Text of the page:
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ARCHIVED - Bon appétit!
A Celebration of Canadian Cookbooks

Archived Content

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History of Canadian Cookbooks

Canada's First Cooks

Traditional Aboriginal Cooking

Engraving of a Cree family around a fire inside a tipi
Cree family inside a tipi, Northwest Territories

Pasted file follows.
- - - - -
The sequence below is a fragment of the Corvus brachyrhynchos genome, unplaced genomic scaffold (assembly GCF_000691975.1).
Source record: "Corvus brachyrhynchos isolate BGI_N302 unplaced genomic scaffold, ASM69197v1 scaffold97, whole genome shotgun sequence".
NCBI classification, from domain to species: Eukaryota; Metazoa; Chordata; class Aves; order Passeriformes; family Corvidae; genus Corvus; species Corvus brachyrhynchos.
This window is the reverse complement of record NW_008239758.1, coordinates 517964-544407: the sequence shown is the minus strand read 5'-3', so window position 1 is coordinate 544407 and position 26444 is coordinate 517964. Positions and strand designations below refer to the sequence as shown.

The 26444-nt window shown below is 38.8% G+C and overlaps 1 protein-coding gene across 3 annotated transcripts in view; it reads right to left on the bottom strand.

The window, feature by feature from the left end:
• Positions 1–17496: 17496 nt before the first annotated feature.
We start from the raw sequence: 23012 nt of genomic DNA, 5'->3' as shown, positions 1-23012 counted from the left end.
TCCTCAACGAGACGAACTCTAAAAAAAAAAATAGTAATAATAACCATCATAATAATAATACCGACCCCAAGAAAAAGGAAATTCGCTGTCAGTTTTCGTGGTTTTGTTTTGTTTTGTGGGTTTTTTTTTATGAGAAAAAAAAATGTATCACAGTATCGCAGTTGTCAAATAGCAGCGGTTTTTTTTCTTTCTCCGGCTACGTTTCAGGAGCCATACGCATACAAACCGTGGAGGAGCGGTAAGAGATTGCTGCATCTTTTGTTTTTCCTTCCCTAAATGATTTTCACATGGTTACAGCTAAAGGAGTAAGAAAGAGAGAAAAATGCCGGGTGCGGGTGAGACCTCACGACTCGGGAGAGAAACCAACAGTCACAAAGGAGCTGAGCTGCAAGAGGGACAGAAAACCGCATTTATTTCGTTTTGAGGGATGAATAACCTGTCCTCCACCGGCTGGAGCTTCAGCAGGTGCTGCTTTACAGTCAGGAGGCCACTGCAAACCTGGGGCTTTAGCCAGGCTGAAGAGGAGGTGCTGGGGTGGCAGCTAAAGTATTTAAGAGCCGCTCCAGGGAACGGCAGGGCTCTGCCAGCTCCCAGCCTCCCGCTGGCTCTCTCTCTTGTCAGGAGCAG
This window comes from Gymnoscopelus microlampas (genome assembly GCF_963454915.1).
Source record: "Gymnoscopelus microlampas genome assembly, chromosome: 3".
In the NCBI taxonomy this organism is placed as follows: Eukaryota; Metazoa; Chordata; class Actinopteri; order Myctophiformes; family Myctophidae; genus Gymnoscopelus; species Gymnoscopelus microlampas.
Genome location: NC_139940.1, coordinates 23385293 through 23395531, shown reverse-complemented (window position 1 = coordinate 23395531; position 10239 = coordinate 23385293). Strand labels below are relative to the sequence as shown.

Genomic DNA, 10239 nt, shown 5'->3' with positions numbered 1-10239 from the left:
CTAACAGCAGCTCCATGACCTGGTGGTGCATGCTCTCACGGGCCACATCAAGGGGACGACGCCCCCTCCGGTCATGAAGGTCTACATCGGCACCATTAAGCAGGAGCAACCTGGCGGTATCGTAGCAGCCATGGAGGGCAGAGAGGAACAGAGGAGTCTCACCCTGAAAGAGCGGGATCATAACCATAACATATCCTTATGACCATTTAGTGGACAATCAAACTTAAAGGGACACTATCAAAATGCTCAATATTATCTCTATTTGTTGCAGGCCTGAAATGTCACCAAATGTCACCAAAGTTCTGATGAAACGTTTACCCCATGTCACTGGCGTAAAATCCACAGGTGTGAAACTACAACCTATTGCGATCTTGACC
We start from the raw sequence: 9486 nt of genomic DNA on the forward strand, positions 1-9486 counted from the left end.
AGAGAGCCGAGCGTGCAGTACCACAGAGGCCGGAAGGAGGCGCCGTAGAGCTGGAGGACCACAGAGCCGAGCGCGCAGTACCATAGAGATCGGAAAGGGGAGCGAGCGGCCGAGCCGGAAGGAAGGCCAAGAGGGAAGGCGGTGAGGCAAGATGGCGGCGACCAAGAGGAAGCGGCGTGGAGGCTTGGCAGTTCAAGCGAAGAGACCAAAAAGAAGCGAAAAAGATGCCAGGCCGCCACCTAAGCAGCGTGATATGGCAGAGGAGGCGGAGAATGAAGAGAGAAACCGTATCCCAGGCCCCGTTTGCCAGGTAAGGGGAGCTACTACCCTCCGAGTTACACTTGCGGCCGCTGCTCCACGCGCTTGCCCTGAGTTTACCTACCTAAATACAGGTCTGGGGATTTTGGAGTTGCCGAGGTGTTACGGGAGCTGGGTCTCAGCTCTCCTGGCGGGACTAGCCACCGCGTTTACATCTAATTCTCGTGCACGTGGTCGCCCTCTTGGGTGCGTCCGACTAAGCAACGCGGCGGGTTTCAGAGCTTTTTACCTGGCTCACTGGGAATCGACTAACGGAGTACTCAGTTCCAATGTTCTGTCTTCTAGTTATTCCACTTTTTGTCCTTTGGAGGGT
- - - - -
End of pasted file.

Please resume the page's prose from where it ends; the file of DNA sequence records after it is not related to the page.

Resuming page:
Canada's indigenous peoples established societies and were sustained by foods that were as various as the regions they inhabited. In the Arctic, the Thule (circa A.D. 1000-1600) and their descendants the Inuit depended primarily on seals, whales and caribou. On the West Coast, fish and other seafood, roots and berries were mainstays. The buffalo fulfilled almost all the needs of the tribes that peopled the prairies. Woodland Native peoples depended on the wildlife in the forests, and the Huron became master gardeners of "the three sisters", corn, beans and squash. Seafood was a significant part of the diet of the Mi'kmaq and Beothuk who inhabited the East Coast. Today there is an ongoing effort to maintain these traditional foods and ways of cooking. Cookbooks record ingredients and methods of food preparation that were once passed on through individual instruction and oral custom.